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How Orano wants to capture a share of the Russian market in uranium enrichment


It is for the moment only a piece of wasteland, swept by the mistral. But in a few years perhaps, a strategic nuclear installation will arise here. One more on this site which is one of the most nuclearized and monitored in Europe. In Tricastin, near Valence (Drôme), the Orano group, ex-Areva, aims to expand its current uranium enrichment plant George Besse II.

Under study in 2004, then abandoned due to the sluggishness of the market following the Fukushima incident, this extension project came out of the boxes, this time driven by the interest of energy companies anxious to reduce their dependence to the Russian Rosatom, an almost unavoidable player in terms of enrichment. Estimated at between 1.4 and 1.7 billion euros, this investment would enable Orano to increase its civilian enriched uranium capacities by around a third in the hope of capturing part of the needs currently met by the Russians.

“This project is really about the conflict and about reducing reliance on Russian supplies, it’s not about new nuclear (or) the growing market share of nuclear in electricity supply”declared François Lurin, director of the Orano site in Tricastin, on Tuesday 1er FEBRUARY. “It will only be done if our customers have a real need for it”he added while negotiations are advanced with several of them, in particular Americans. Before granting the green light, the board of directors wants to be sure to sustain its order book over the next 10 or 15 years at least.

A crucial step in the cycle

Beyond these financial guarantees, the project must also be the subject of prior consultation under the aegis of the National Commission for Public Debate (CNDP) to inform and consult the French. This started on 1er February and will be held until April 9. “The decision whether or not to carry out this project must in any case be taken this year if we wish to be able to put the plant into service from 2028”, continues the management, well aware that its future competitive advantage depends in part on its ability to deliver as quickly as possible. “ Our customers will first and foremost buy security of supply”, she adds, making the argument that Russia could stop its exports as it did for gas. Which, as it stands, would lead to “nuclear fuel shortages” And “potential shutdowns of power plants”.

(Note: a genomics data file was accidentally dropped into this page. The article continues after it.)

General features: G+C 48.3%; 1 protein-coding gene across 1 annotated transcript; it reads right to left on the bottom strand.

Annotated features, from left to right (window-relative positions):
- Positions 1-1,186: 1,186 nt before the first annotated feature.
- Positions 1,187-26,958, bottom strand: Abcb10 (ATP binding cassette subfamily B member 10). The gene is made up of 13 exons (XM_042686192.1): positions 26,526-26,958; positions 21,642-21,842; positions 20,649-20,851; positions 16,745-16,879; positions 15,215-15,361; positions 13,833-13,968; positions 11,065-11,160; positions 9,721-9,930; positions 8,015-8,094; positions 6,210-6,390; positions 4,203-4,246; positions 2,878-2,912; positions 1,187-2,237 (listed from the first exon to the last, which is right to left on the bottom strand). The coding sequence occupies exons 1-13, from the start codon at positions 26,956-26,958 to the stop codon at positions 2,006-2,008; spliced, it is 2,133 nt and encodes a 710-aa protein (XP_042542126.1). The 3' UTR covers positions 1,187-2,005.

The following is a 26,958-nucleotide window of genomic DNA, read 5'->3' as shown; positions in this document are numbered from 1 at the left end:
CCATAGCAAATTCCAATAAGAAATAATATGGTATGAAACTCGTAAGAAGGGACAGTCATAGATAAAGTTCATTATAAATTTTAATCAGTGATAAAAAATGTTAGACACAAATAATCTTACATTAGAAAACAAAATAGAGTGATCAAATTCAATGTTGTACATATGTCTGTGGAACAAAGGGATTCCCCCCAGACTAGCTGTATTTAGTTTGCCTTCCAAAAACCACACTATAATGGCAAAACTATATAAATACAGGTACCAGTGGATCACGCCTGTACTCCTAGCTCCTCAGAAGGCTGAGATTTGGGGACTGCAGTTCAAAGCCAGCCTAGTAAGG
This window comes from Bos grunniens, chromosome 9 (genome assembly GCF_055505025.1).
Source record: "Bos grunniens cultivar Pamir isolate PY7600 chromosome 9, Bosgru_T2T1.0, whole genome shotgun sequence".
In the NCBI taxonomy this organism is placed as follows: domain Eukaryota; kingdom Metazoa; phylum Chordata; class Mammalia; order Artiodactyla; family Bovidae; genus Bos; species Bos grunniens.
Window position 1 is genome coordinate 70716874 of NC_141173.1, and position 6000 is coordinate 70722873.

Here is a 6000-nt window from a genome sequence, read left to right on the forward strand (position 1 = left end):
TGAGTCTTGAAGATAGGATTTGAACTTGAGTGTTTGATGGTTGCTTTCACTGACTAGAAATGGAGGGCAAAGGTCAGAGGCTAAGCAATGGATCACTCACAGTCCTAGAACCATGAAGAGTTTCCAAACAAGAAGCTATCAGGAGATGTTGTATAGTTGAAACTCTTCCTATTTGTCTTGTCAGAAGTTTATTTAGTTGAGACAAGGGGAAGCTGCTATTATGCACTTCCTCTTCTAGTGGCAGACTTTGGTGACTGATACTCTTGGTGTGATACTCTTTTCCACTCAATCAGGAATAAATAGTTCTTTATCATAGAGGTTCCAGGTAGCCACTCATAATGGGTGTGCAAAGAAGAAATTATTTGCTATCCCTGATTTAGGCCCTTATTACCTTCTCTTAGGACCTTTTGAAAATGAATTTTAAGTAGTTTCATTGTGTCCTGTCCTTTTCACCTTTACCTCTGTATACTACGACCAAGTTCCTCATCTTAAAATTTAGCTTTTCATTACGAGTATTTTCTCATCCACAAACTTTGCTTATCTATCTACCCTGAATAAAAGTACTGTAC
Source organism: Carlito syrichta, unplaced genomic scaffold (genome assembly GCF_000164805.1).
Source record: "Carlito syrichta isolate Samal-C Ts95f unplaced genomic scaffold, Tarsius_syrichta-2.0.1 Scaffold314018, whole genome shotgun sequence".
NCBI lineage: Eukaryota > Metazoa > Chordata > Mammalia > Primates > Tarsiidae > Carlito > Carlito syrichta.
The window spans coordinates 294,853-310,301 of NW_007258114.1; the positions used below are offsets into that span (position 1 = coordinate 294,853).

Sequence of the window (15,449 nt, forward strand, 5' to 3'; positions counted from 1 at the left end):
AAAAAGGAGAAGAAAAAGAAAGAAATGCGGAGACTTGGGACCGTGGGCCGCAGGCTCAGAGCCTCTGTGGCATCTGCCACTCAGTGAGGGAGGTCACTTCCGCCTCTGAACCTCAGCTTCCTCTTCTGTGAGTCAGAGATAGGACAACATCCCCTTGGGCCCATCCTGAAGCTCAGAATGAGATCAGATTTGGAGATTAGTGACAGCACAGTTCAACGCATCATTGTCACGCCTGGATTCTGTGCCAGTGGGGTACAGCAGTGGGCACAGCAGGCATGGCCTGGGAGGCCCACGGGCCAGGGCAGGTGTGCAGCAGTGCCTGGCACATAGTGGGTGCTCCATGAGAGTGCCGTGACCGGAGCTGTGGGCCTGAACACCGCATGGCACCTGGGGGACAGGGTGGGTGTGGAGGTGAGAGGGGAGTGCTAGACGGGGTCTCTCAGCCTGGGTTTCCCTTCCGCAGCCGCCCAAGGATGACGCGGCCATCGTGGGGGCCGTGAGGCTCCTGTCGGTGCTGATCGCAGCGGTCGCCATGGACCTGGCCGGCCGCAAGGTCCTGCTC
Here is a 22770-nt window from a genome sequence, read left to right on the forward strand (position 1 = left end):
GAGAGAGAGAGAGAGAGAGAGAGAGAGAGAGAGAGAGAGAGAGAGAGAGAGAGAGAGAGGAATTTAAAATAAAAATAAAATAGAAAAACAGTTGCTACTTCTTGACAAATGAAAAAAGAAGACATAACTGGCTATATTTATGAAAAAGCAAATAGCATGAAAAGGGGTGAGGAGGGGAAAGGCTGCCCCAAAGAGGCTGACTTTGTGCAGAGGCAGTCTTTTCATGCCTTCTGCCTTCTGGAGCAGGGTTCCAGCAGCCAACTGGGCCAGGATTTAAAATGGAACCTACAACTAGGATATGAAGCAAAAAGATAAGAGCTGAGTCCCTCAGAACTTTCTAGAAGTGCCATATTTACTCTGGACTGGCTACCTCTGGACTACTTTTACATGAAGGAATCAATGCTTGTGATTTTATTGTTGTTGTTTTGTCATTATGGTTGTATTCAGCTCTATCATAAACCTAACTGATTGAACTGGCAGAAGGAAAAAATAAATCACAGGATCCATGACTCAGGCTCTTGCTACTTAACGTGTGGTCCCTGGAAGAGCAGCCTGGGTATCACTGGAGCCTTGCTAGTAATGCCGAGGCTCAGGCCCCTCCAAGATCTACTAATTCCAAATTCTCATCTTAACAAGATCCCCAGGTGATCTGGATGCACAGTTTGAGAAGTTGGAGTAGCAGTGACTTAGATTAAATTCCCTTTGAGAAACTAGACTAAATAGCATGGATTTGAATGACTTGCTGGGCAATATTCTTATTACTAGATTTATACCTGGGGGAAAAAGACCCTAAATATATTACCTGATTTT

An argument refuted by the anti-nuclear: “The George Besse II plant extension project will in no way guarantee an end to dependence on Russian enriched uranium in the short term”, believes Pauline Boyer, head of the nuclear campaign at Greenpeace. Generally, “Western energy sovereignty guaranteed by nuclear power is a decoy”she adds, pointing to other dependencies of the French atom, including that of natural uranium, “this raw material, which is enriched in this factory, is entirely imported from countries such as Niger, Canada, Uzbekistan or Kazakhstan”.

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